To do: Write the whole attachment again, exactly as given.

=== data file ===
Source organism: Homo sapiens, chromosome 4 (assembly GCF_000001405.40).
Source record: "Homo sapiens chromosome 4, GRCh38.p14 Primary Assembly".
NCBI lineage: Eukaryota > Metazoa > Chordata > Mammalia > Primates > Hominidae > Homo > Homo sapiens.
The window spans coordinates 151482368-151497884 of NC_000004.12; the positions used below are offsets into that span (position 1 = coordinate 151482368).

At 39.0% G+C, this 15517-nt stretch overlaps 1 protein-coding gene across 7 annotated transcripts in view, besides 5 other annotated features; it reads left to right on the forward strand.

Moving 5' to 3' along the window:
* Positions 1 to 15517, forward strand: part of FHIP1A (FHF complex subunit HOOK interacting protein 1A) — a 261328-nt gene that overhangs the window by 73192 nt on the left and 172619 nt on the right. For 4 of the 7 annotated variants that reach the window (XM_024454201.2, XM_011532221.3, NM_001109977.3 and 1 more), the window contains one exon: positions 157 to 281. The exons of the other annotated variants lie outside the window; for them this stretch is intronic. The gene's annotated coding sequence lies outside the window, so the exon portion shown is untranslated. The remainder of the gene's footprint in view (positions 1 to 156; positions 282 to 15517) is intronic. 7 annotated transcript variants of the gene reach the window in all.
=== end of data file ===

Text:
Source organism: Homo sapiens, chromosome 4 (assembly GCF_000001405.40).
Source record: "Homo sapiens chromosome 4, GRCh38.p14 Primary Assembly".
NCBI lineage: Eukaryota > Metazoa > Chordata > Mammalia > Primates > Hominidae > Homo > Homo sapiens.
The window spans coordinates 151482368-151497884 of NC_000004.12; the positions used below are offsets into that span (position 1 = coordinate 151482368).

At 39.0% G+C, this 15517-nt stretch overlaps 1 protein-coding gene across 7 annotated transcripts in view, besides 5 other annotated features; it reads left to right on the forward strand.

Moving 5' to 3' along the window:
* Positions 1 to 15517, forward strand: part of FHIP1A (FHF complex subunit HOOK interacting protein 1A) — a 261328-nt gene that overhangs the window by 73192 nt on the left and 172619 nt on the right. For 4 of the 7 annotated variants that reach the window (XM_024454201.2, XM_011532221.3, NM_001109977.3 and 1 more), the window contains one exon: positions 157 to 281. The exons of the other annotated variants lie outside the window; for them this stretch is intronic. The gene's annotated coding sequence lies outside the window, so the exon portion shown is untranslated. The remainder of the gene's footprint in view (positions 1 to 156; positions 282 to 15517) is intronic. 7 annotated transcript variants of the gene reach the window in all.